The Legal Construction of Personal Work Relations

Front Cover
OUP Oxford, Dec 15, 2011 - Law - 496 pages
This book explores the conceptual framework of European employment law, focusing on understanding the law's construction of employment relationships. The book draws on extensive comparative research of the legal architecture of employment relations in national legal systems and EU law to analyse the traditional model of the contract of employment and the difficulties of using the traditional model to frame modern working relationships. The authors then present a new model of the foundations of employment relationships, based on the concept of a personal work nexus, and explore the potential of their model to shape the future development of employment law. Throughout the book, the authors analyse the interaction of domestic and EU employment law, and discuss the possibility of future legal harmonisation in the area. They conclude by exploring the potential for a common framework for European employment law, in the context of broader debates surrounding the harmonisation of European private law.
 

What people are saying - Write a review

We haven't found any reviews in the usual places.

Contents

PART II THE PERSONAL WORK RELATION AS A CONTRACT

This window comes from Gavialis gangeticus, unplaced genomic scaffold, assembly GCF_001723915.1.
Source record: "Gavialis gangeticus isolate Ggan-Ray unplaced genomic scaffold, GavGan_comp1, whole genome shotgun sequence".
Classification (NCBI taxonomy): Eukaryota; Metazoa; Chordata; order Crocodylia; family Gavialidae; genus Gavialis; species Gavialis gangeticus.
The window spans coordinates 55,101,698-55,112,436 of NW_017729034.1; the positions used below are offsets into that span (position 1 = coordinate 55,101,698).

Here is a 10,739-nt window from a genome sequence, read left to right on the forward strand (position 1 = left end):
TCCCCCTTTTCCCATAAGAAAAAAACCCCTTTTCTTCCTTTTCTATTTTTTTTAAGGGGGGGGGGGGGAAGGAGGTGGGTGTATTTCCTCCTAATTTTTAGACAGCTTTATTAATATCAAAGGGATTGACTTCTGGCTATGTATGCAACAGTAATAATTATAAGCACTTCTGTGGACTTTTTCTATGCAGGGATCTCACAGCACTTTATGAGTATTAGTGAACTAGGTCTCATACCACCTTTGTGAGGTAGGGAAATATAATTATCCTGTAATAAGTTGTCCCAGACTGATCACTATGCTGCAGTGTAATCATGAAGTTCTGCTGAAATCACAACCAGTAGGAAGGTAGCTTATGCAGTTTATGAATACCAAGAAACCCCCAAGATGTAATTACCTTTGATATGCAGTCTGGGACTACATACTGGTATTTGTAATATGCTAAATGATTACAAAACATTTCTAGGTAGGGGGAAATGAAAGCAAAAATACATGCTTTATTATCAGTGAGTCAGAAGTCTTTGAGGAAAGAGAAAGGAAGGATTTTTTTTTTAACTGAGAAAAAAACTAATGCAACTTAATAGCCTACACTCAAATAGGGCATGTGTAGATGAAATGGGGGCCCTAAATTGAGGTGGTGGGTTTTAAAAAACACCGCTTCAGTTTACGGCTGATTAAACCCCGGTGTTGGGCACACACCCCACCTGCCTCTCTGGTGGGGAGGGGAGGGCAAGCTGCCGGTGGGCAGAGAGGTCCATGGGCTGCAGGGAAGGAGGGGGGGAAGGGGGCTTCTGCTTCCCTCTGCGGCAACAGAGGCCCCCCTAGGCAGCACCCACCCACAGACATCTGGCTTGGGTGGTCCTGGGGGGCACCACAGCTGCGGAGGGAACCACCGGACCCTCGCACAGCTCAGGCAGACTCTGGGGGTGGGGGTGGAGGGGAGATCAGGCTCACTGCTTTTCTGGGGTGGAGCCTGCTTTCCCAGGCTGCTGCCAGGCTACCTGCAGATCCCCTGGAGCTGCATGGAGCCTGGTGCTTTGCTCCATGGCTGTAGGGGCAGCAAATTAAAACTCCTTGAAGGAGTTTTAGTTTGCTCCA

81
PART III THE PERSONAL WORK RELATION AS A LEGAL NEXUS
265
PART IV THE PERSONAL WORK RELATION IN EUROPEAN LAW
383
Mutualization and Demutualization in the Legal Construction of Personal Work Relations
433

Other editions - View all

Common terms and phrases

About the author (2011)

Mark Freedland is Professor of Employment Law in the University of Oxford where he engages in teaching research and writing in the fields of Labour or Employment Law and Public Law both in the Law Faculty and as a Fellow and Law Tutor of St John's College. A graduate of University College London, he has been teaching in Oxford since 1970. Nicola Kountouris is a Lecturer in Law at University College London. Prior to that he was a Lecturer at the University of Reading and a Postgraduate Research Fellow at St John's College, Oxford.

Bibliographic information